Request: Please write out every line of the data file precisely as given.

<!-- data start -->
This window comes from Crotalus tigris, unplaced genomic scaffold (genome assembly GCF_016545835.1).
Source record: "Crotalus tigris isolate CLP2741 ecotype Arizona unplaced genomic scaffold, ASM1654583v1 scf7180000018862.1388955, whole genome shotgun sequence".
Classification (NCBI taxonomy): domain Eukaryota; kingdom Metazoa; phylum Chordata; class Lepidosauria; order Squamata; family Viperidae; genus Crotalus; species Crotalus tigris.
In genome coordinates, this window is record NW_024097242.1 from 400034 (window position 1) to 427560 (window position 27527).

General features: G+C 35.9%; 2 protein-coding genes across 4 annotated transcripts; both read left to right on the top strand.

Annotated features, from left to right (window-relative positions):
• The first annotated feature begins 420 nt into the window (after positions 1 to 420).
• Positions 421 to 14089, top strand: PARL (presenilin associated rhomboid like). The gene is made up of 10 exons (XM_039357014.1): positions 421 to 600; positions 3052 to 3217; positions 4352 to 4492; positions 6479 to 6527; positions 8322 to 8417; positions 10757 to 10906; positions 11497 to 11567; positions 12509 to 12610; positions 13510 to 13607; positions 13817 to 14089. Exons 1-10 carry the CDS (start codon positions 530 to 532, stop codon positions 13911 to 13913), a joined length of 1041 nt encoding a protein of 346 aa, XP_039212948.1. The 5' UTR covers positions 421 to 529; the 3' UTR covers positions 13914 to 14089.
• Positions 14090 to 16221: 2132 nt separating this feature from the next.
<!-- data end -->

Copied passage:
This window comes from Crotalus tigris, unplaced genomic scaffold (genome assembly GCF_016545835.1).
Source record: "Crotalus tigris isolate CLP2741 ecotype Arizona unplaced genomic scaffold, ASM1654583v1 scf7180000018862.1388955, whole genome shotgun sequence".
Classification (NCBI taxonomy): domain Eukaryota; kingdom Metazoa; phylum Chordata; class Lepidosauria; order Squamata; family Viperidae; genus Crotalus; species Crotalus tigris.
In genome coordinates, this window is record NW_024097242.1 from 400034 (window position 1) to 427560 (window position 27527).

General features: G+C 35.9%; 2 protein-coding genes across 4 annotated transcripts; both read left to right on the top strand.

Annotated features, from left to right (window-relative positions):
• The first annotated feature begins 420 nt into the window (after positions 1 to 420).
• Positions 421 to 14089, top strand: PARL (presenilin associated rhomboid like). The gene is made up of 10 exons (XM_039357014.1): positions 421 to 600; positions 3052 to 3217; positions 4352 to 4492; positions 6479 to 6527; positions 8322 to 8417; positions 10757 to 10906; positions 11497 to 11567; positions 12509 to 12610; positions 13510 to 13607; positions 13817 to 14089. Exons 1-10 carry the CDS (start codon positions 530 to 532, stop codon positions 13911 to 13913), a joined length of 1041 nt encoding a protein of 346 aa, XP_039212948.1. The 5' UTR covers positions 421 to 529; the 3' UTR covers positions 13914 to 14089.
• Positions 14090 to 16221: 2132 nt separating this feature from the next.